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EETD Study for SEE Action Finds Energy Savings From Residential Behavior-Based Energy-Efficiency Programs

A new State and Local Energy Efficiency Action Network (SEE Action) report prepared by Lawrence Berkeley National Laboratory (Berkeley Lab) researchers provides guidance and recommendations on methodologies that can be used to rigorously estimate energy savings from residential behavior-based efficiency programs. The Environmental Energy Technologies Division (EETD) authors designed the report for regulators, evaluation professionals, program administrators, and other energy-efficiency program stakeholders.

Residential behavior-based energy-efficiency programs have been identified as a potential major source of new energy savings. These programs are increasingly being implemented by energy-efficiency program administrators nationwide to help meet many U.S. states' energy saving targets and requirements. They utilize strategies intended to affect consumer energy use behaviors in order to achieve energy and/or peak demand savings. They typically use one or more elements to achieve their goals, including customer outreach, energy usage feedback, competition, rewards, benchmarking, or feedback elements. Such programs may focus on changes to consumers' habitual behaviors (e.g., turning off lights), one-time behaviors (e.g., changing thermostat settings), or purchasing behaviors (e.g., buying energy-efficient appliances).

However, the widespread adoption of these programs faces obstacles, including questions about whether observed energy savings are valid and attributable to the behavior program, the savings persist over time, and the results shown for one program can be applied to another program.

"We need rigorous, objective evaluation methods for these programs," says Malcolm Woolf, Director of the Maryland Energy Administration and a leader of SEE Action for issues related to evaluation, measurement, and verification (EM+V). "Strong standards ensure that program administrators, policy makers, and regulators can be confident that the savings estimates claimed by these programs are valid."

The guidance document identifies evaluation issues and recommends methods that ensure the validity of energy saving estimates.

"We recommend using a scientific experimental design method called a randomized controlled trial," says Annika Todd, the report's lead author. "This method is the gold standard for producing valid energy savings estimates that are robust and unbiased."

Randomized controlled trials randomly assign households into two groups: one that receives the behavior-based program (the "treatment group") and one that does not (the "control group"). This method allows evaluators to determine whether any energy saved by the treatment group was due to the program, as opposed to other factors.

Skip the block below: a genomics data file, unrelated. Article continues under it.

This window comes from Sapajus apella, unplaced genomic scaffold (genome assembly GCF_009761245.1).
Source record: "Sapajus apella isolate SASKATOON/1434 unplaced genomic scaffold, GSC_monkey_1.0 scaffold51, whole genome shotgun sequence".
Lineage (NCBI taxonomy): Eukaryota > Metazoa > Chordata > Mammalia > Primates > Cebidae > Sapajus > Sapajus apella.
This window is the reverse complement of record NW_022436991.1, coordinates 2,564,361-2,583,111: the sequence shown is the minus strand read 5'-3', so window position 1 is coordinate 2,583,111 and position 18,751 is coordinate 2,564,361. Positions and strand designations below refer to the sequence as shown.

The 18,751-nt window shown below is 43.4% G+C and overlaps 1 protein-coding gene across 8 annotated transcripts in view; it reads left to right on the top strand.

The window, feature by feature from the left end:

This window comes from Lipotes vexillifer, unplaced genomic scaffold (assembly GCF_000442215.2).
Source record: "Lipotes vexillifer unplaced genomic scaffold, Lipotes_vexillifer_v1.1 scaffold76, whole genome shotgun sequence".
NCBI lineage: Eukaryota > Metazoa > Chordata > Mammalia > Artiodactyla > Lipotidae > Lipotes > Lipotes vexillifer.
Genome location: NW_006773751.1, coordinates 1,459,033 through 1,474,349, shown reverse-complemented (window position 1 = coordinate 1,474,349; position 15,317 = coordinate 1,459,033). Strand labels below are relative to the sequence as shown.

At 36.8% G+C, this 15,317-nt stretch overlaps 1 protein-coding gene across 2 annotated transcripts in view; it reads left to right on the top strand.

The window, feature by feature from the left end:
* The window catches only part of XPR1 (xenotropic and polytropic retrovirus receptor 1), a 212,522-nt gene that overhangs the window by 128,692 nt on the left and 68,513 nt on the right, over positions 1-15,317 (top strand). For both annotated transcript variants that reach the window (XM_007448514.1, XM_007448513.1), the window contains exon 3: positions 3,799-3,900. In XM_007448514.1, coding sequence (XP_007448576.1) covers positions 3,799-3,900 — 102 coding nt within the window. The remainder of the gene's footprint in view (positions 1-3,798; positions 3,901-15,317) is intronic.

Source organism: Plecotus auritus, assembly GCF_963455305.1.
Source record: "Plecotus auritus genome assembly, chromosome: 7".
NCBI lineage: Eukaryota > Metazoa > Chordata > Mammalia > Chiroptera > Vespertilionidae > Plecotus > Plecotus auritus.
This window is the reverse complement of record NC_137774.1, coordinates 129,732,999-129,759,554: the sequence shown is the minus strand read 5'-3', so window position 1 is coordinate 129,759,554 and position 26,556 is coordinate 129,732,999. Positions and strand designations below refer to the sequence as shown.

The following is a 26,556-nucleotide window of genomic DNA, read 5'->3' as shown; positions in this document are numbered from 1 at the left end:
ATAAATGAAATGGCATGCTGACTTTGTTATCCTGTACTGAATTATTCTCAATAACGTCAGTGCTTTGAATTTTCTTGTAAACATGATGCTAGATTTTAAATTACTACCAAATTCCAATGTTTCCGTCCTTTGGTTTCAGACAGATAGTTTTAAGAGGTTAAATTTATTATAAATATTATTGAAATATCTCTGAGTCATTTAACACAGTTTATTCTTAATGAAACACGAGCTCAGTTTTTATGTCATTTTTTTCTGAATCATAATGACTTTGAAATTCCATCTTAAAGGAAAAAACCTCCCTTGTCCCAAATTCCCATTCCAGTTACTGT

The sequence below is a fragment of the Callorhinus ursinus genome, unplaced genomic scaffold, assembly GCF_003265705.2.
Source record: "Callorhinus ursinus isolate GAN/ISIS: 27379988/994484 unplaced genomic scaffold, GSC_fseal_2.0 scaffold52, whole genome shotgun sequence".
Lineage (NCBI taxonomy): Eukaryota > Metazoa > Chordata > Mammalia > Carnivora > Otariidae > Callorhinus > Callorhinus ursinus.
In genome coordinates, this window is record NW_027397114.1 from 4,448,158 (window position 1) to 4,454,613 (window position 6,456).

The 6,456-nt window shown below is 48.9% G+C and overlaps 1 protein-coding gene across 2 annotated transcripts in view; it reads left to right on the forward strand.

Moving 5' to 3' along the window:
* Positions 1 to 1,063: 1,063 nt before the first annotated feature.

The report discusses methods for ensuring that the estimated savings impacts are valid and robust. Top-tier recommendations include:

  • Evaluation design: use randomized controlled trials
  • Avoiding potential conflicts of interest: employ an independent third-party evaluator for program evaluation, assignment of households to treatment and control groups, and data selection and analysis
  • Accounting for potential double-counting of savings: use rigorous methods to account for energy savings that may be claimed by multiple programs
  • Ensuring precision in estimates: achieve 5% statistical significance
  • Applying impact estimates to different populations in future years: maintain a control group that is representative of all of the different participating populations for every year in which program energy estimates are being used to claim savings
  • In the future, a calibrated analytic model may be created to rigorously and validly predict program savings estimates

This guidance document is especially designed for state utility regulators, who are in a position to approve utility behavior-based energy-efficiency programs. "Speaking as a regulator, we need independent, objective methods that we can turn to, and this provides exactly that," says Phyllis Reha, Commissioner for the Minnesota Public Utilities Commission and a leader of SEE Action on issues related to customer behavior and energy efficiency.

 

Additional information:

State and Local Energy Efficiency Action Network. 2012. Evaluation, Measurement, and Verification of Residential Behavior-Based Energy Efficiency Programs: Issues and Recommendations. Prepared by A. Todd, E. Stuart, S. Schiller, and C. Goldman, Lawrence Berkeley National Laboratory.

SEE Action website

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